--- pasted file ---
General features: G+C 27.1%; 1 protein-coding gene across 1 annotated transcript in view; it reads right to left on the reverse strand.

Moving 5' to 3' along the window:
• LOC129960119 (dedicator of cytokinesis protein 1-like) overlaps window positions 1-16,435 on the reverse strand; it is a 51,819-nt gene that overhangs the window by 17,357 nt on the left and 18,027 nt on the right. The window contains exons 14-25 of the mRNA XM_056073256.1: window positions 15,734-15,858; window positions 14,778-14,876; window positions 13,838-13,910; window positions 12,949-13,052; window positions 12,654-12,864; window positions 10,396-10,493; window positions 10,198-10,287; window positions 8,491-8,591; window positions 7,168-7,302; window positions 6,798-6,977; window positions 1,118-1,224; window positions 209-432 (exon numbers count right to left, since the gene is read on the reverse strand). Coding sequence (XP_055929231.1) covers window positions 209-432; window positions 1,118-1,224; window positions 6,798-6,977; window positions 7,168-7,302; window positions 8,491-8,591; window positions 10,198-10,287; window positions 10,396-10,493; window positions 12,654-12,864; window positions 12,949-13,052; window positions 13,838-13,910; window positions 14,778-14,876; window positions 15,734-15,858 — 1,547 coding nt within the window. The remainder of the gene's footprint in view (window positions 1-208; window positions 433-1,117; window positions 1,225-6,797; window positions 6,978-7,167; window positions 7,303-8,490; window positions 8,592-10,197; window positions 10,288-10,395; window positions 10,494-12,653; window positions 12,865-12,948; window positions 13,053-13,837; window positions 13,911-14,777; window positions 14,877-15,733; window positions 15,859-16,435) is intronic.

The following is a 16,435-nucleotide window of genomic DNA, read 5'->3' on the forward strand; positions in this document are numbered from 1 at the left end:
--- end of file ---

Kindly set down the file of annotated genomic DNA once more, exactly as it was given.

General features: G+C 27.1%; 1 protein-coding gene across 1 annotated transcript in view; it reads right to left on the reverse strand.

Moving 5' to 3' along the window:
• LOC129960119 (dedicator of cytokinesis protein 1-like) overlaps window positions 1-16,435 on the reverse strand; it is a 51,819-nt gene that overhangs the window by 17,357 nt on the left and 18,027 nt on the right. The window contains exons 14-25 of the mRNA XM_056073256.1: window positions 15,734-15,858; window positions 14,778-14,876; window positions 13,838-13,910; window positions 12,949-13,052; window positions 12,654-12,864; window positions 10,396-10,493; window positions 10,198-10,287; window positions 8,491-8,591; window positions 7,168-7,302; window positions 6,798-6,977; window positions 1,118-1,224; window positions 209-432 (exon numbers count right to left, since the gene is read on the reverse strand). Coding sequence (XP_055929231.1) covers window positions 209-432; window positions 1,118-1,224; window positions 6,798-6,977; window positions 7,168-7,302; window positions 8,491-8,591; window positions 10,198-10,287; window positions 10,396-10,493; window positions 12,654-12,864; window positions 12,949-13,052; window positions 13,838-13,910; window positions 14,778-14,876; window positions 15,734-15,858 — 1,547 coding nt within the window. The remainder of the gene's footprint in view (window positions 1-208; window positions 433-1,117; window positions 1,225-6,797; window positions 6,978-7,167; window positions 7,303-8,490; window positions 8,592-10,197; window positions 10,288-10,395; window positions 10,494-12,653; window positions 12,865-12,948; window positions 13,053-13,837; window positions 13,911-14,777; window positions 14,877-15,733; window positions 15,859-16,435) is intronic.

The following is a 16,435-nucleotide window of genomic DNA, read 5'->3' on the forward strand; positions in this document are numbered from 1 at the left end: